Motherhood is a carnival mirror in that you see, at times, the absolute worst version of yourself, and at other times, the absolute best.
My girlfriend and I have had long-winded conversations about motherhood and friendships, about how we make such good, good friends and also such terrible ones. We show up with a spontaneous coffee on the hard mornings, but we also cancel plans at the last minute – Everett just threw up in the car! Rain check? We are helpful and generous and kind once available, but we are rarely available. We’ve been known to peer over our friends’ shoulders in the midst of a deep discussion, known to cut her off mid-sentence to rush over and stop the baby from chewing the shoe. There are interruptions and miscommunications, the most basic lack of energy surplus.
And yet, we give generously. We exchange wisdom and car seats and bananas. We take care of our kids, and we take care of each other’s kids.
And then we take care of each other.
Last week, Scout swiped Bee’s dippy egg from her breakfast plate and devoured a portion of it before I could catch him. The bright yolk adhered to his hands, face, shirt, and soon enough I’m scrubbing his fingers while wildly texting my most trusted mothering crew:
Can babies get salmonella? And what about egg allergies?
The running consensus poured in: He’s probably fine.
(He was, he is.)
The good news is this: When we are indeed the worst version of ourselves, or even a less-than-great version of ourselves, there’s always another mother who is feeling her best, always someone available to offer a lifeline in the form of an encouraging word, or at the very least, an egg gif.
When I was pregnant with Bee, I made every effort to offer her a significantly healthy start (plus Skittles). I ate piles of leafy greens for lunch. I switched to organic meat, opted for grain-free dinners. I researched milk from grass-fed cows (Vitamin A! Vitamin E!) with ingredients boasting a more balanced ratio of essential fatty acids. I took my prenatals.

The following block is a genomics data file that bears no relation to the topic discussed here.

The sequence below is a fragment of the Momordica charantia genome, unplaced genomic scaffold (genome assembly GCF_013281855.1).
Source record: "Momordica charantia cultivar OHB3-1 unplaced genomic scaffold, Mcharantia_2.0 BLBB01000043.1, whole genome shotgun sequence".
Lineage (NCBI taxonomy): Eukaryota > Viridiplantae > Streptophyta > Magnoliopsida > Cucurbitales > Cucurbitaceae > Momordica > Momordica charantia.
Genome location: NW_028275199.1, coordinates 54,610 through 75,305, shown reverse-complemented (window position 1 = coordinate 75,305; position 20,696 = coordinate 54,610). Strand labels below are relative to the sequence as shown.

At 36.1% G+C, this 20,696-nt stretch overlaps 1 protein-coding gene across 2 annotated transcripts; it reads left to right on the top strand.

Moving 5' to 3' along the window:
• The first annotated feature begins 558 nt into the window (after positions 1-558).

I was, nutritionally, the best version of myself.
And then Bee arrived with an allergy to my breast milk.
What do you do when your best doesn’t quite work?
You text your girlfriends. You offer up a prayer, you research your options.
You search for a new best.
A short month and a (looooong) elimination diet revealed the culprit for Bee’s intolerance, and soon enough we hopped back on the nursing train. In just under thirty days, I’d received the perfect crash course in an oft-ignored adage of life:
That our best efforts do not necessarily guarantee our best outcomes.
We model good habits for our kids. We buy grass-fed milk, we gargle mouthwash. We say please and thank you, we offer respect. We wave at the postman. We hold open the door. We practice self-control, we take deep breaths in traffic.
We strive for excellence, all the while knowing that our best efforts do not necessarily guarantee our best outcomes.
We are not offered the promise of perfection, of comfort, of control. We are simply offered a playing field on which to practice.
Scout has been given a variety of bests – both breast milk and grass-fed formula – plus some non-bests (side-eye, Impromptu Dippy Egg).
I have, too.
We, the carnival mirrors – strong mothers spending a lifetime striving for excellence, practicing on our respective playing fields. Texting our girlfriends, researching our options, seeking wisdom.
Over and over, finding a new best.
In each other, in ourselves.
p.s. This is an essay for Munchkin, one of my favorite heart-filled brands for kids and babies alike. Be on the lookout for Munchkin’s new formula made with 100% grass fed milk, hitting U.S. shelves in spring 2017! Munchkin Grass Fed includes DHA (hexane free) & ARA to support brain development and lactoferrin (the immune system booster naturally found in breast milk). Three cheers for a new best.